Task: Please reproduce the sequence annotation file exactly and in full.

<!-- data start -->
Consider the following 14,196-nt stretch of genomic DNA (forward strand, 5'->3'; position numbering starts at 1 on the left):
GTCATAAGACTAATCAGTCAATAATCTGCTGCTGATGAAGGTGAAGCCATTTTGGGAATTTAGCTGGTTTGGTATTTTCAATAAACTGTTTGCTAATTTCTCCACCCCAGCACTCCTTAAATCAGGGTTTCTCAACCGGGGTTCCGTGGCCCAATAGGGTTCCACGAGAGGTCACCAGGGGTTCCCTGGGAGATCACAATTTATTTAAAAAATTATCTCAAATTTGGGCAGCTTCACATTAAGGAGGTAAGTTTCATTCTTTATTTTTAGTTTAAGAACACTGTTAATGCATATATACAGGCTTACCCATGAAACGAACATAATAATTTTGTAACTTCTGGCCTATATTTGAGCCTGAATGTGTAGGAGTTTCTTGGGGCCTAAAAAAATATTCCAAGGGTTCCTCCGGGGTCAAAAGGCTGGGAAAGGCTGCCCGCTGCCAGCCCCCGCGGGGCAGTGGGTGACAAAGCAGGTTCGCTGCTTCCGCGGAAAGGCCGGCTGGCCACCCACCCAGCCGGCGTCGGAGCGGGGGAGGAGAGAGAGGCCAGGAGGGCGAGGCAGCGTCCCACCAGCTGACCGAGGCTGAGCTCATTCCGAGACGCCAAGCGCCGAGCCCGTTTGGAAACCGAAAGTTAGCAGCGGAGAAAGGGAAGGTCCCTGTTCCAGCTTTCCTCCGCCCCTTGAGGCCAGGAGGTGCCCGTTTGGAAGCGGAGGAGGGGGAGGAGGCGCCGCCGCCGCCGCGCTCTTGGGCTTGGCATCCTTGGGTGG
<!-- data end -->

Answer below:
Consider the following 14,196-nt stretch of genomic DNA (forward strand, 5'->3'; position numbering starts at 1 on the left):
GTCATAAGACTAATCAGTCAATAATCTGCTGCTGATGAAGGTGAAGCCATTTTGGGAATTTAGCTGGTTTGGTATTTTCAATAAACTGTTTGCTAATTTCTCCACCCCAGCACTCCTTAAATCAGGGTTTCTCAACCGGGGTTCCGTGGCCCAATAGGGTTCCACGAGAGGTCACCAGGGGTTCCCTGGGAGATCACAATTTATTTAAAAAATTATCTCAAATTTGGGCAGCTTCACATTAAGGAGGTAAGTTTCATTCTTTATTTTTAGTTTAAGAACACTGTTAATGCATATATACAGGCTTACCCATGAAACGAACATAATAATTTTGTAACTTCTGGCCTATATTTGAGCCTGAATGTGTAGGAGTTTCTTGGGGCCTAAAAAAATATTCCAAGGGTTCCTCCGGGGTCAAAAGGCTGGGAAAGGCTGCCCGCTGCCAGCCCCCGCGGGGCAGTGGGTGACAAAGCAGGTTCGCTGCTTCCGCGGAAAGGCCGGCTGGCCACCCACCCAGCCGGCGTCGGAGCGGGGGAGGAGAGAGAGGCCAGGAGGGCGAGGCAGCGTCCCACCAGCTGACCGAGGCTGAGCTCATTCCGAGACGCCAAGCGCCGAGCCCGTTTGGAAACCGAAAGTTAGCAGCGGAGAAAGGGAAGGTCCCTGTTCCAGCTTTCCTCCGCCCCTTGAGGCCAGGAGGTGCCCGTTTGGAAGCGGAGGAGGGGGAGGAGGCGCCGCCGCCGCCGCGCTCTTGGGCTTGGCATCCTTGGGTGG